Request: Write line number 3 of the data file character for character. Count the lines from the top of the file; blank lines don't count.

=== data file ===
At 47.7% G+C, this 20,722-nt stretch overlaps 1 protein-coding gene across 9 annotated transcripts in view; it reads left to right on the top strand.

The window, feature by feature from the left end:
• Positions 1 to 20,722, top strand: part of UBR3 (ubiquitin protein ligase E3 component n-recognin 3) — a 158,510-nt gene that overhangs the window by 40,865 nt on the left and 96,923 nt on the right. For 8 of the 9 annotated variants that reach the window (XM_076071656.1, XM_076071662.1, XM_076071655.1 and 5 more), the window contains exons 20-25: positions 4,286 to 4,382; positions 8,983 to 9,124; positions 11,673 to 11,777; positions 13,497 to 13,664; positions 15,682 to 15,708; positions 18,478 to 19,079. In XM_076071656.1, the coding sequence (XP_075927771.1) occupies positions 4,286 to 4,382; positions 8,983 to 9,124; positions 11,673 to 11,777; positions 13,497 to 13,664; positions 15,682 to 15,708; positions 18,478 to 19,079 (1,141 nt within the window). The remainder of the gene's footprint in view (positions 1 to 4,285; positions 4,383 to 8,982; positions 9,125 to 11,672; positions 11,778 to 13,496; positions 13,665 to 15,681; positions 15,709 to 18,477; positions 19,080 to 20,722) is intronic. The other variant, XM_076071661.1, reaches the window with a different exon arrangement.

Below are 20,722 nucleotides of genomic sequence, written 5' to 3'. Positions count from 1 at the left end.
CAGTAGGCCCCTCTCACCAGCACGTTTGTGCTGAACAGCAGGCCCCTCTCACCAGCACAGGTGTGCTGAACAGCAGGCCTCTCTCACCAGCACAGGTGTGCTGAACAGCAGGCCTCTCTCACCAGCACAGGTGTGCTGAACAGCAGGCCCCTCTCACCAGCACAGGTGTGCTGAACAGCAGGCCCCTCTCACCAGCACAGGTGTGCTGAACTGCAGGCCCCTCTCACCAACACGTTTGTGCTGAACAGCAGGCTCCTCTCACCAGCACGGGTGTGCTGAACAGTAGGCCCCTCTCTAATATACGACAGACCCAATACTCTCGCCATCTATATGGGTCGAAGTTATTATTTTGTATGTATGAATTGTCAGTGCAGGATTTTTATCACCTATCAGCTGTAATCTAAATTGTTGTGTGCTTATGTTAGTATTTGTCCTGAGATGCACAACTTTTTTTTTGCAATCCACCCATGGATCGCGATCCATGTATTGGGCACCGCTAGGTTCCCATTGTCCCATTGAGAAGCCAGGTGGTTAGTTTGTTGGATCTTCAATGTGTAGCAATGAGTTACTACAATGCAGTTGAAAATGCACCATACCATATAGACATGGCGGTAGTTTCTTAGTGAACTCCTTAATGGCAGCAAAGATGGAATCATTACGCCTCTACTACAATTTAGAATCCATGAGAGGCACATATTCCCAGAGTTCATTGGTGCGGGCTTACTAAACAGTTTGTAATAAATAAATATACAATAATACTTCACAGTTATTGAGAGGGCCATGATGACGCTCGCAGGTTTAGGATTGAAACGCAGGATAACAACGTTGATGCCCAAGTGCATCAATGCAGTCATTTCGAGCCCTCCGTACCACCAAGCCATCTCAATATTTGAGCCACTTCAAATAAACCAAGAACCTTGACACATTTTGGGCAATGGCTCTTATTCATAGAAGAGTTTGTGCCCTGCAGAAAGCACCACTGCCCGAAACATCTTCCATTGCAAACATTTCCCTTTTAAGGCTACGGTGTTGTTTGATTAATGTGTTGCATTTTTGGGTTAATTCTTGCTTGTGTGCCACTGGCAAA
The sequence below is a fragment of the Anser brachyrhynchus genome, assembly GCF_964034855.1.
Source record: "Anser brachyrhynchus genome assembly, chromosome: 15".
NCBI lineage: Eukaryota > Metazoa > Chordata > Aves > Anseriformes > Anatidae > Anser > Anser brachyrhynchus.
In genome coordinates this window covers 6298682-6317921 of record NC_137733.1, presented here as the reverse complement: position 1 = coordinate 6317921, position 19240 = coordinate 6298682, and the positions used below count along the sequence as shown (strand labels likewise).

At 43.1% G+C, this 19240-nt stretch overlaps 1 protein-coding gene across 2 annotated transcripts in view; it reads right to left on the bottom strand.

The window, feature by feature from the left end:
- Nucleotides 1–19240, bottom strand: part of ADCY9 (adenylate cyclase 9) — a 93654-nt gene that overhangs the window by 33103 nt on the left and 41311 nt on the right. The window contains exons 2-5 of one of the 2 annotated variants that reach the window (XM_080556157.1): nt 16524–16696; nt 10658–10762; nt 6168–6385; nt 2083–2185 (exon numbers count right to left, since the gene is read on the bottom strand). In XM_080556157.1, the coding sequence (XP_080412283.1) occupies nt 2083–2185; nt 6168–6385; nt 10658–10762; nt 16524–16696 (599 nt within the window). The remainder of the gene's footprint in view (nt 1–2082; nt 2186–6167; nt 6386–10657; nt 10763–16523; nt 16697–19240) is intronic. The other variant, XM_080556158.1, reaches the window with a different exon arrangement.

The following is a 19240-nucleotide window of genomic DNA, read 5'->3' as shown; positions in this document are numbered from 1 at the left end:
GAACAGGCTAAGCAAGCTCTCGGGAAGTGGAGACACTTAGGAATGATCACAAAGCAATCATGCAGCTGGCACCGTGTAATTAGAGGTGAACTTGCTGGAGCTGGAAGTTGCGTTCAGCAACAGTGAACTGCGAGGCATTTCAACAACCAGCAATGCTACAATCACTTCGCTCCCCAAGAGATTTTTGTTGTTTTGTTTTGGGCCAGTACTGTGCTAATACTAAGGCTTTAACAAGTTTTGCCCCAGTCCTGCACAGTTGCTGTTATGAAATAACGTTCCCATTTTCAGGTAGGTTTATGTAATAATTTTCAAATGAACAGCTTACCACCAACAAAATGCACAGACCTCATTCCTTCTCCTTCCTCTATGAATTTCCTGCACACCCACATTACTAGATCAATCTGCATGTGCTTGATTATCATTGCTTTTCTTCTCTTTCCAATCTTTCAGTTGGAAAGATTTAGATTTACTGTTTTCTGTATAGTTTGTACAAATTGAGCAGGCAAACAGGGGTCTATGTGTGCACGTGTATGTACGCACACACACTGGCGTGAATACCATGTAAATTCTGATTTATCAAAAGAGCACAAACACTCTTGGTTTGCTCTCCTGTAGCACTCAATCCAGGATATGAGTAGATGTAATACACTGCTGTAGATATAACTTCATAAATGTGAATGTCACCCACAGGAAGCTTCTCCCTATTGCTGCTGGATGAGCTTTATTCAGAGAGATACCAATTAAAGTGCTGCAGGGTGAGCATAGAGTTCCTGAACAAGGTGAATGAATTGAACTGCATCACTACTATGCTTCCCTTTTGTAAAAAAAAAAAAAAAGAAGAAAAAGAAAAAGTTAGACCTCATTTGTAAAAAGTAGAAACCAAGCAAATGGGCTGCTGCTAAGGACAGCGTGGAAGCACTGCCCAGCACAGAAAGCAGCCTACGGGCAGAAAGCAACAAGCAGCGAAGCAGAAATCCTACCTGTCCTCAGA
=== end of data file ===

• Positions 1 to 20,722, top strand: part of UBR3 (ubiquitin protein ligase E3 component n-recognin 3) — a 158,510-nt gene that overhangs the window by 40,865 nt on the left and 96,923 nt on the right. For 8 of the 9 annotated variants that reach the window (XM_076071656.1, XM_076071662.1, XM_076071655.1 and 5 more), the window contains exons 20-25: positions 4,286 to 4,382; positions 8,983 to 9,124; positions 11,673 to 11,777; positions 13,497 to 13,664; positions 15,682 to 15,708; positions 18,478 to 19,079. In XM_076071656.1, the coding sequence (XP_075927771.1) occupies positions 4,286 to 4,382; positions 8,983 to 9,124; positions 11,673 to 11,777; positions 13,497 to 13,664; positions 15,682 to 15,708; positions 18,478 to 19,079 (1,141 nt within the window). The remainder of the gene's footprint in view (positions 1 to 4,285; positions 4,383 to 8,982; positions 9,125 to 11,672; positions 11,778 to 13,496; positions 13,665 to 15,681; positions 15,709 to 18,477; positions 19,080 to 20,722) is intronic. The other variant, XM_076071661.1, reaches the window with a different exon arrangement.